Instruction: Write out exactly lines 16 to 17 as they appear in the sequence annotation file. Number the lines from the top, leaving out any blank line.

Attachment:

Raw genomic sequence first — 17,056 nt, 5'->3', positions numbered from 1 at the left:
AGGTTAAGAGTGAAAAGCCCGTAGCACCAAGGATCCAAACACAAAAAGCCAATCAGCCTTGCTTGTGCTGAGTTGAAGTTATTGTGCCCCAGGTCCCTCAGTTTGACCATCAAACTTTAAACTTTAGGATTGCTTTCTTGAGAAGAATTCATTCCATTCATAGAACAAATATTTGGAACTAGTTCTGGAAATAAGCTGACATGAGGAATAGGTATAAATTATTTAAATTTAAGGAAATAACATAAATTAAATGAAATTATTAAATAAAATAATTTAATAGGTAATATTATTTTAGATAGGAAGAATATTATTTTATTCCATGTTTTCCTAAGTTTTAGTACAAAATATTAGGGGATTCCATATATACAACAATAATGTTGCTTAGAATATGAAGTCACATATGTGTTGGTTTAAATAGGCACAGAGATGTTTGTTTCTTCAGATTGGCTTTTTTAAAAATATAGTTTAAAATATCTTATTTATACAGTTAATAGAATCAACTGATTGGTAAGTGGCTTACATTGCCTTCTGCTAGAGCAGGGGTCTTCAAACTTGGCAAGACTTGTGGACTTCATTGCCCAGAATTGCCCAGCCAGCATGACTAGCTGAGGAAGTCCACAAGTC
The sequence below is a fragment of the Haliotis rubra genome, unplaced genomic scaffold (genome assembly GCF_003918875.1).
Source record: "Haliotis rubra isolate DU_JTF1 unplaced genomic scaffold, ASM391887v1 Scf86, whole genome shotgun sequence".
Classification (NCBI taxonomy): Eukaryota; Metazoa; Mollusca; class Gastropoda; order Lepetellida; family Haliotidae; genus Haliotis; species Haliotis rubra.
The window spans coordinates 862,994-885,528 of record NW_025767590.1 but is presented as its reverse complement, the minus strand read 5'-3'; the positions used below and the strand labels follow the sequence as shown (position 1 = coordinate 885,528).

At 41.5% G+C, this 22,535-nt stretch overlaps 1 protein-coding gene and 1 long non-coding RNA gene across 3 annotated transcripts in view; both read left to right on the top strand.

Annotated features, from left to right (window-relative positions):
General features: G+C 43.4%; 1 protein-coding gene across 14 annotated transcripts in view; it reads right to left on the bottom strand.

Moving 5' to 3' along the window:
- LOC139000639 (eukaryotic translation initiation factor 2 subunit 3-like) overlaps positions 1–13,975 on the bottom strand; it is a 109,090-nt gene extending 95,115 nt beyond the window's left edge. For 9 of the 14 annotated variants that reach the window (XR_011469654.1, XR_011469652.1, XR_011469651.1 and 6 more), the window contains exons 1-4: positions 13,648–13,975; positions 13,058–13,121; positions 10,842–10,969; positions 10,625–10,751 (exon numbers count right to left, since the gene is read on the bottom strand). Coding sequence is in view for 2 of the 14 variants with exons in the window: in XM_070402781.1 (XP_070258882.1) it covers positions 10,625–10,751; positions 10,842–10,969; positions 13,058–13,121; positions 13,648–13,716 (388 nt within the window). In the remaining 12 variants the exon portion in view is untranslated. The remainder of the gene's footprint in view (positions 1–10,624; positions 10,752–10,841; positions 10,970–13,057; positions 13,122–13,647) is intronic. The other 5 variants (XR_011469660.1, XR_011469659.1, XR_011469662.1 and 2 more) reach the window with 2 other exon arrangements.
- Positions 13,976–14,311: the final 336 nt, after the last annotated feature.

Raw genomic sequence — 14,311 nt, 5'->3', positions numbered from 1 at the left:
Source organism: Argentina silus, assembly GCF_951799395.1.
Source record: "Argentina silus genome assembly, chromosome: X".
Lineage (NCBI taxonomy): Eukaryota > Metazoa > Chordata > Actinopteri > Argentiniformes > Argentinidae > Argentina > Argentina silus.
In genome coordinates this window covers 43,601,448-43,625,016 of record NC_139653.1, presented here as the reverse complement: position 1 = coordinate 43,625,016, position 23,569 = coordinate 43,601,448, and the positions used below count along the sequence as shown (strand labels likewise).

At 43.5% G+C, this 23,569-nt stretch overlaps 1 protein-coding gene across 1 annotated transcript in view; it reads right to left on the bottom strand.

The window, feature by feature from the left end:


Lineage (NCBI taxonomy): Eukaryota > Metazoa > Chordata > Actinopteri > Argentiniformes > Argentinidae > Argentina > Argentina silus.
In genome coordinates this window covers 43,601,448-43,625,016 of record NC_139653.1, presented here as the reverse complement: position 1 = coordinate 43,625,016, position 23,569 = coordinate 43,601,448, and the positions used below count along the sequence as shown (strand labels likewise).